Our Long time Upper Playground friend and Fifty24SF artist, David Choe is currently in Mexico City in preparation for his large scale exhibition, SNOWMAN MONKEY BBQ at the Museo Universitario del Chopo, opening this Saturday. Despite his busy schedule, Choe made his way to visit the Mexican Surrealist painter, Pedro Friedeberg at his studio to spend some time collecting ideas and collaborating in an exquisite corpse session.
FIFTY24SF Gallery presents "Lush Sells His Soul in San Francisco" a solo exhibition and installation by Melbourne, Australia's LUSH opening August 5th at 7pm.
LUSH is a graffiti writer who likes porn, kittens, and making people angry. His work features male and female genitalia juxtaposed with comedic messages and comic book illustrative style. He sometimes makes people, especially other members of the graffiti community, upset with his pornography graffiti, tongue-in-cheek videos, and unfiltered twitter and interview statements. When he is at his most theatrical, LUSH makes artwork inspired by other graffiti writers, created in an absurdist style demanding a call and response. Some see the work as equally offensive, equally humorous. His recent photo shoots require naked female models/strippers/porn stars to interact with his graffiti. In a recent conversation, LUSH has called Larry David an idol. Is he serious? Who the fuck does this guy LUSH think he is?
Known as both a controversial talent and grand shit talker, LUSH comes to FIFTY24SF Gallery as a much-talked about artist who has invigorated the Flickr and Twitter community over the past 24 months with the spread of his graffiti. For his first solo show in San Francisco, LUSH explores the idea that gallery shows should be events more than a place to see art. Example: If you like women naked in front of your graffiti, bring the nudity to the gallery. LUSH and team have created a real-life installation peep show, featuring models from San Francisco's iconic nude revue, the Lusty Lady. The exhibition will also feature a new series of works on canvas. Mostly, LUSH plans on keeping up on some contemporary shit-talk.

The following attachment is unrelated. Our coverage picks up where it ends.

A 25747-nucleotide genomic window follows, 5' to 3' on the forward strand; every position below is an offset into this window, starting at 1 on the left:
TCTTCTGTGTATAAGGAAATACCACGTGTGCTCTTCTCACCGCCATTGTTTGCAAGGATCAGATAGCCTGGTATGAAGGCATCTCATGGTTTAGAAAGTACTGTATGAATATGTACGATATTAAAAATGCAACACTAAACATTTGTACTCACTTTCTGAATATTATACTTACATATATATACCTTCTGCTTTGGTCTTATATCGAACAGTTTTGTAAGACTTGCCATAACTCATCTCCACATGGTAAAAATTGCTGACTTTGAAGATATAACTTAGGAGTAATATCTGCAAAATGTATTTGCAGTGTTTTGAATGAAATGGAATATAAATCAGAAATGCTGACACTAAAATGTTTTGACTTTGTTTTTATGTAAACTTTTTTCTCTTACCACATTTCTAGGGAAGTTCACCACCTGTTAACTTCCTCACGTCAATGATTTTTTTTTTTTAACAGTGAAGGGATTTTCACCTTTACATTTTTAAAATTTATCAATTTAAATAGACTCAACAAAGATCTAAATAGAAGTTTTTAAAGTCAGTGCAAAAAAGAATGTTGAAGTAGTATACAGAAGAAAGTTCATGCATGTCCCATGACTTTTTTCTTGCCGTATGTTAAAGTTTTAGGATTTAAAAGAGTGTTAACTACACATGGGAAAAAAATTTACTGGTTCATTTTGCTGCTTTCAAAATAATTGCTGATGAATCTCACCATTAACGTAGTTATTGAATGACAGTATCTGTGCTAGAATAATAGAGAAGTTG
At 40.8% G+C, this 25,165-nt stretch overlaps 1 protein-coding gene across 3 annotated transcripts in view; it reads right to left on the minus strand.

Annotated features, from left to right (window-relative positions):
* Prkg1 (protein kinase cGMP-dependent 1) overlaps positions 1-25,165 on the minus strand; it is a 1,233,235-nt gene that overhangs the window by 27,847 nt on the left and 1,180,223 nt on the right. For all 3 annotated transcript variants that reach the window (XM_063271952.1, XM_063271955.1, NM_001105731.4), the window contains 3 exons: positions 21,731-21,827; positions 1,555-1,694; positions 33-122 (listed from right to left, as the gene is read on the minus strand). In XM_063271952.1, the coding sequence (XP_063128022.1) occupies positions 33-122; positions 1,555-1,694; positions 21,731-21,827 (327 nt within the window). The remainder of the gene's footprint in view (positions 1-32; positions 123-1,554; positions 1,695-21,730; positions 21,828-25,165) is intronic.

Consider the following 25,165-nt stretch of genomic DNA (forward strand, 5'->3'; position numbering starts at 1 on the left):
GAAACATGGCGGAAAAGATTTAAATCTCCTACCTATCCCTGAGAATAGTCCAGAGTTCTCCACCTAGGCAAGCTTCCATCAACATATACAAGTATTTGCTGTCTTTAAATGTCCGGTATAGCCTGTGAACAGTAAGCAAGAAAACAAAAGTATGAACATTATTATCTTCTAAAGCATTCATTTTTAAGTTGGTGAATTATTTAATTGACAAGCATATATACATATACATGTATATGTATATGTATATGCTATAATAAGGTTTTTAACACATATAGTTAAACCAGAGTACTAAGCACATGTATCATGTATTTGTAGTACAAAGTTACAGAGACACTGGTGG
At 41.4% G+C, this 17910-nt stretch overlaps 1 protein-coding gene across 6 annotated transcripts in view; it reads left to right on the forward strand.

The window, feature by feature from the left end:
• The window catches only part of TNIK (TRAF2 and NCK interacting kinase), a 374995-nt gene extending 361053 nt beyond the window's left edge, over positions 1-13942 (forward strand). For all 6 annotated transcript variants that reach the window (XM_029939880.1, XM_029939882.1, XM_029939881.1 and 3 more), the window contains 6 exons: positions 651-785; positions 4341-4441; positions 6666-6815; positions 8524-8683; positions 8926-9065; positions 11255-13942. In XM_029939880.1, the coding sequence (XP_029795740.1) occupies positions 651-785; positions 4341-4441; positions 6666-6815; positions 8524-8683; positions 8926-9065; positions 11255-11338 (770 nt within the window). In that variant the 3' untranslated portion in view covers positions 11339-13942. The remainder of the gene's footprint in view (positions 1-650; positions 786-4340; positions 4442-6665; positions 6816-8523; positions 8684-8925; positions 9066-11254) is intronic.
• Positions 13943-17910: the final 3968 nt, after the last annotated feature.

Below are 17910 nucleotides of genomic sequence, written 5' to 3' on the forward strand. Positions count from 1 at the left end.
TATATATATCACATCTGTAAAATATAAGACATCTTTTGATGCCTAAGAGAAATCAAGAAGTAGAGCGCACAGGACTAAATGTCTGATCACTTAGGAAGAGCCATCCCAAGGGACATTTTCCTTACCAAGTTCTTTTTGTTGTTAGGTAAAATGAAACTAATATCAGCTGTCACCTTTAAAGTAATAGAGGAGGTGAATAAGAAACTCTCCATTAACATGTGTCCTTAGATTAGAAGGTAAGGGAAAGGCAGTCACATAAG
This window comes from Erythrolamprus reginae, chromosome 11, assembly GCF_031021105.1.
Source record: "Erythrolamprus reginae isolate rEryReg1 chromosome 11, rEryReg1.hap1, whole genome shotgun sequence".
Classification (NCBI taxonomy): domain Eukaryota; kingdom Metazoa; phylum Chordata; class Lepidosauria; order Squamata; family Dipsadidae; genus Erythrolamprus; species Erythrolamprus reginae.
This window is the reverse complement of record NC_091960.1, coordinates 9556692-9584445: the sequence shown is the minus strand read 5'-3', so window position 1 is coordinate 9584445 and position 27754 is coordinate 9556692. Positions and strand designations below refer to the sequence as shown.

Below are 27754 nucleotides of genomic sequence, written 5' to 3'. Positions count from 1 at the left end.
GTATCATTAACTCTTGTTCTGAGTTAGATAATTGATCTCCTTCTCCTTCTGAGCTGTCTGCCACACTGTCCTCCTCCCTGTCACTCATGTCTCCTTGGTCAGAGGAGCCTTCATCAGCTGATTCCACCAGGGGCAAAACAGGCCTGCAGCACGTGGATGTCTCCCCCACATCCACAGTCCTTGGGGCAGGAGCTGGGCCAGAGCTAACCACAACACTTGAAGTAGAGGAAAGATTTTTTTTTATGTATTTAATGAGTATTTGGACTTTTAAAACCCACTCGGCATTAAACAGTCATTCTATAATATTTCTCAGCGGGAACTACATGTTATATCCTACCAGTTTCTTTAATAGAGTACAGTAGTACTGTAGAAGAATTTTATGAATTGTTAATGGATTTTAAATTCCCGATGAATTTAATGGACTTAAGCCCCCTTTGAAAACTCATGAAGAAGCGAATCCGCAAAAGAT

LUSH asks that you remember to bring your $1 bills to the show and 50 hand made t-shirt from LUSH will be given out during the show.
Noise Pop x FIFTY24sf present PEZ “Louder Than Bombs”. The title “Louder Than Bombs” is in direct reference to The Smiths compilation album released in 1987, the band, and Morrissey, being a personal favorite of the artist. As a long time Bay Area staple PEZ’s hand style and graffiti has been seen most places you’ve looked—but his record covers and limited edition zines have reached cult status over the last few years and this exhibition reveals what makes the underground music, art and culture of the Bay Area so special.
About the Artist: PEZ is widely recognized around the world as one of the earliest sticker taggers in the history of graffiti, following in the footsteps of the legendary and infamous graffiti artists, Cost and Revs. He documented his experiences in with his Nikon FM2 35mm camera, and continued to post his stickers and other printed work around NYC. Today, Pez continues to make stickers and publish photography zines. Pez has exhibited in New York City, San Francisco, Los Angeles, Portland, and Tokyo.